Lori Carey Photography

Tuesday, July 24, 2007

A Rude Awakening - or why I would never make it as a photojournalist

First let me say that I have no intention of making a serious attempt to break into the field of photojournalism. But what photographer (or for that matter these days, anyone with a cellphone camera) doesn't secretly harbor the wish that he or she will someday stumble upon a newsworthy event and find that they are the only one with a camera, thereby causing all of the newspapers to come knocking on their door, creating instant fame and fortune? Okay, that's the complete fantasy part, but I do believe that most photographers would like to think that they'd be able to rise to the occasion should they find themselves in the midst of a newsworthy event. I even carry the phone number for the newdesk of the local paper just in case. Well I found out the other day that I don't have what it takes, and I've been kicking myself ever since.

I was driving along the Killen Truck Trail/South Main Divide in Cleveland National Forest with two friends, and about 20 miles in we drove smack into a drug bust; LEO's as far as one could see, two suspects in handcuffs sitting in the road leaning against a sheriff's car, a big burly SWAT-looking guy keeping an eye on them, and a helicopter hauling up bales of marijuana from the canyon floor below. It must've been a huge haul because the helicopter kept bringing up load after load after load.

As a friendly LEO walked over to my jeep, our first instinct was concern that he was going to question why we were out here, which was silly but nonetheless was voiced by each of us. When the LEO told us that the road would be closed "for quite some" and that we'd have to backtrack all the way out to the main road, John started looking on his gpsr for possible side trails rather than retracing our steps, Marie remained fascinated with watching how quickly the helicopter hauled the bales of marijuana up, and I sat there and said "Sh*t!" as I tried to figure out how I was going to turn around on this narrow canyon road.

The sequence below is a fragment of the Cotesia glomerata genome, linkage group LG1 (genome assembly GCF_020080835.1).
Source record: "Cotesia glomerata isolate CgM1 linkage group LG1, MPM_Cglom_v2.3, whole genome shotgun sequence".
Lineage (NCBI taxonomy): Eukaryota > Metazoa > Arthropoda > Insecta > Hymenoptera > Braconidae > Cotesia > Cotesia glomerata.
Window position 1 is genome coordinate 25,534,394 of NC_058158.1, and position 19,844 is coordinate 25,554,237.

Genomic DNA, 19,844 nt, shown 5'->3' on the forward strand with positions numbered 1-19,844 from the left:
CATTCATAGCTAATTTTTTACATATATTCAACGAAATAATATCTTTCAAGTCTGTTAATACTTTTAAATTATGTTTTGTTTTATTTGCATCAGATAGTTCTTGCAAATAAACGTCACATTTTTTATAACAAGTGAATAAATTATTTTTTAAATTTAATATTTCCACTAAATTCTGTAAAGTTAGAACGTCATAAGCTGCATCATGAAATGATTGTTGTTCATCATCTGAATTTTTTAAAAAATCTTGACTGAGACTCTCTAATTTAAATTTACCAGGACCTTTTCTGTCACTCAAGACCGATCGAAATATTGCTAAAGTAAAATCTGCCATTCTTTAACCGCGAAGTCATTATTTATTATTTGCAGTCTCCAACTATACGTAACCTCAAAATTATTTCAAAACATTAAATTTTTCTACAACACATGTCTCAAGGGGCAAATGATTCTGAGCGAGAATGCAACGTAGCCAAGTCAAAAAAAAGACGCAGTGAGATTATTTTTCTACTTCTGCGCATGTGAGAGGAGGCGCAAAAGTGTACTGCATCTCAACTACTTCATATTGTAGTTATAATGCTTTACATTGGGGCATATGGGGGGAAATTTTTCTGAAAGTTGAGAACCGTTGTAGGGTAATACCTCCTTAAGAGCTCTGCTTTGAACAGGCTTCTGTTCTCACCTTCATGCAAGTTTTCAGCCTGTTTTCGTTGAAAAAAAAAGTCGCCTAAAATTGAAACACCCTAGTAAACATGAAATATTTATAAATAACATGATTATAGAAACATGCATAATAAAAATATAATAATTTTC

Oh wait! Hey, I've got my camera in my backpack! So what did I do? I am sad to report that I proceed to take photos of the helicopter. Not the handcuffed suspects guarded by the big guy, even though we were probably the only ones who had access to that side because anyone from the closest town would've had to come in the OTHER way, which was completely blocked off. No, I took photos of the helicopter hauling up bales of marijuana, backlit because I was shooting into the sun. And since I only had my 24-70 lens with me (which would've been perfect for photographing handcuffed suspects!), it is a TINY backlit helicopter. And the whole time I'm doing so, I'm afraid of getting caught (I'd better cross paparazzi off my list, too).

So I keep asking myself where was that instinct that I thought I would have, and why did I feel so intimidated? I've never had any unpleasant run-ins with the law, I wasn't out there doing anything questionable, and I'm not uncomfortable around guns because I grew up around guns and learned to shoot when I was a kid. To make matters worse, we've been checking all of the news sources and haven't found a single word about the incident. Now my friend raises the possibility that it was a secret bust and "they" don't want to publicize it. Maybe because there was another recent large marijuana bust very near by and TPTB don't want everyone to think that all of SoCal is turning to marijuana farms. Okay, so now the photograph that I failed to take could've busted the whole thing WIDE OPEN! Ha-ha.

All right, so it wasn't national news-worthy, but I still feel like I failed a test.

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